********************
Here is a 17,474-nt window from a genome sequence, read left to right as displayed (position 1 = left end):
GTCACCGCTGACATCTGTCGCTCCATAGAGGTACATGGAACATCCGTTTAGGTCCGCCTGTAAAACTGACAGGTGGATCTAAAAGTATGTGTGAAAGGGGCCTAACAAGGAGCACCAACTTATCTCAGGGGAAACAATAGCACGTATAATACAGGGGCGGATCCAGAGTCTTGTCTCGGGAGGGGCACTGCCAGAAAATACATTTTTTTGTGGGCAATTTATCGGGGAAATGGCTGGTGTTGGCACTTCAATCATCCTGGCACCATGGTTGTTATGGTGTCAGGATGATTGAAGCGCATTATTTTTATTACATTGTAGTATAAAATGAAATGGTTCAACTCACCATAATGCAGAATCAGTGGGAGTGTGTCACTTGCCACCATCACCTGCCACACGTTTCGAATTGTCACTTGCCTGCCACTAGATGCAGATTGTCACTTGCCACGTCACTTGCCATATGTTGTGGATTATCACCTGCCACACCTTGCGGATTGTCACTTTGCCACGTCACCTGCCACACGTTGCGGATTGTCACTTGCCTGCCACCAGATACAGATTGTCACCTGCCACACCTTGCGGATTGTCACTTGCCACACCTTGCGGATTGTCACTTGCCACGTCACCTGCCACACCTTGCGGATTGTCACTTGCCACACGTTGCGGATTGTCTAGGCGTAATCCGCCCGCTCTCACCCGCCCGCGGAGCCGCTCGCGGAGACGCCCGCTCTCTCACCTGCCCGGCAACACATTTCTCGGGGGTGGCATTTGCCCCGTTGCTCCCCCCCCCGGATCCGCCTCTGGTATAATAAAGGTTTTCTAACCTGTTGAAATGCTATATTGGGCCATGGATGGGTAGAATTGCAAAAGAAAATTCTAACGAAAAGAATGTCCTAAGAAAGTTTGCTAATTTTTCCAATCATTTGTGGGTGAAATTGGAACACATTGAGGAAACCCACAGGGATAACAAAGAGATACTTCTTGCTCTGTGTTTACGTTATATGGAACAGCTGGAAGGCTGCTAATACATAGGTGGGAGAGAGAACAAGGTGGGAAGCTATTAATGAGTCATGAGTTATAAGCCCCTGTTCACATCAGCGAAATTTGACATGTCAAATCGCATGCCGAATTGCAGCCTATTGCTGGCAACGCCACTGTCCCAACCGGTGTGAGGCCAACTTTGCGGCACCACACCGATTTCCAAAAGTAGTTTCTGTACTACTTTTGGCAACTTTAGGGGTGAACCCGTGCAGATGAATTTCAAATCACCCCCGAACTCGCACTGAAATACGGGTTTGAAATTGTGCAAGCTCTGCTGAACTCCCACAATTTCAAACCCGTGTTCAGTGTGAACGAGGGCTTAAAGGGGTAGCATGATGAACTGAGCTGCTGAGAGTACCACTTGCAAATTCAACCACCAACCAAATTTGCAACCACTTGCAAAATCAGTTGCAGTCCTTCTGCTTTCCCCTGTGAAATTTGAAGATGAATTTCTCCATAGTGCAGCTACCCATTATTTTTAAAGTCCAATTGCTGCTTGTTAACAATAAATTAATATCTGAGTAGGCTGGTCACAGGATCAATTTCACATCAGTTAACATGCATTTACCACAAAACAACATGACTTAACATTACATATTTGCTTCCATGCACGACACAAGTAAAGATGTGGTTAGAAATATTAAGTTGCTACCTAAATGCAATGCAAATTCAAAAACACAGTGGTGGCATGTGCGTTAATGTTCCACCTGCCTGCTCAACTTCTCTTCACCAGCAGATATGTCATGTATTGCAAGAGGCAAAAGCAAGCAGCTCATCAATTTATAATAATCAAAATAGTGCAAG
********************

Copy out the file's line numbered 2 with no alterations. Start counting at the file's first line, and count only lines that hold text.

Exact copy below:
GTCACCGCTGACATCTGTCGCTCCATAGAGGTACATGGAACATCCGTTTAGGTCCGCCTGTAAAACTGACAGGTGGATCTAAAAGTATGTGTGAAAGGGGCCTAACAAGGAGCACCAACTTATCTCAGGGGAAACAATAGCACGTATAATACAGGGGCGGATCCAGAGTCTTGTCTCGGGAGGGGCACTGCCAGAAAATACATTTTTTTGTGGGCAATTTATCGGGGAAATGGCTGGTGTTGGCACTTCAATCATCCTGGCACCATGGTTGTTATGGTGTCAGGATGATTGAAGCGCATTATTTTTATTACATTGTAGTATAAAATGAAATGGTTCAACTCACCATAATGCAGAATCAGTGGGAGTGTGTCACTTGCCACCATCACCTGCCACACGTTTCGAATTGTCACTTGCCTGCCACTAGATGCAGATTGTCACTTGCCACGTCACTTGCCATATGTTGTGGATTATCACCTGCCACACCTTGCGGATTGTCACTTTGCCACGTCACCTGCCACACGTTGCGGATTGTCACTTGCCTGCCACCAGATACAGATTGTCACCTGCCACACCTTGCGGATTGTCACTTGCCACACCTTGCGGATTGTCACTTGCCACGTCACCTGCCACACCTTGCGGATTGTCACTTGCCACACGTTGCGGATTGTCTAGGCGTAATCCGCCCGCTCTCACCCGCCCGCGGAGCCGCTCGCGGAGACGCCCGCTCTCTCACCTGCCCGGCAACACATTTCTCGGGGGTGGCATTTGCCCCGTTGCTCCCCCCCCCGGATCCGCCTCTGGTATAATAAAGGTTTTCTAACCTGTTGAAATGCTATATTGGGCCATGGATGGGTAGAATTGCAAAAGAAAATTCTAACGAAAAGAATGTCCTAAGAAAGTTTGCTAATTTTTCCAATCATTTGTGGGTGAAATTGGAACACATTGAGGAAACCCACAGGGATAACAAAGAGATACTTCTTGCTCTGTGTTTACGTTATATGGAACAGCTGGAAGGCTGCTAATACATAGGTGGGAGAGAGAACAAGGTGGGAAGCTATTAATGAGTCATGAGTTATAAGCCCCTGTTCACATCAGCGAAATTTGACATGTCAAATCGCATGCCGAATTGCAGCCTATTGCTGGCAACGCCACTGTCCCAACCGGTGTGAGGCCAACTTTGCGGCACCACACCGATTTCCAAAAGTAGTTTCTGTACTACTTTTGGCAACTTTAGGGGTGAACCCGTGCAGATGAATTTCAAATCACCCCCGAACTCGCACTGAAATACGGGTTTGAAATTGTGCAAGCTCTGCTGAACTCCCACAATTTCAAACCCGTGTTCAGTGTGAACGAGGGCTTAAAGGGGTAGCATGATGAACTGAGCTGCTGAGAGTACCACTTGCAAATTCAACCACCAACCAAATTTGCAACCACTTGCAAAATCAGTTGCAGTCCTTCTGCTTTCCCCTGTGAAATTTGAAGATGAATTTCTCCATAGTGCAGCTACCCATTATTTTTAAAGTCCAATTGCTGCTTGTTAACAATAAATTAATATCTGAGTAGGCTGGTCACAGGATCAATTTCACATCAGTTAACATGCATTTACCACAAAACAACATGACTTAACATTACATATTTGCTTCCATGCACGACACAAGTAAAGATGTGGTTAGAAATATTAAGTTGCTACCTAAATGCAATGCAAATTCAAAAACACAGTGGTGGCATGTGCGTTAATGTTCCACCTGCCTGCTCAACTTCTCTTCACCAGCAGATATGTCATGTATTGCAAGAGGCAAAAGCAAGCAGCTCATCAATTTATAATAATCAAAATAGTGCAAG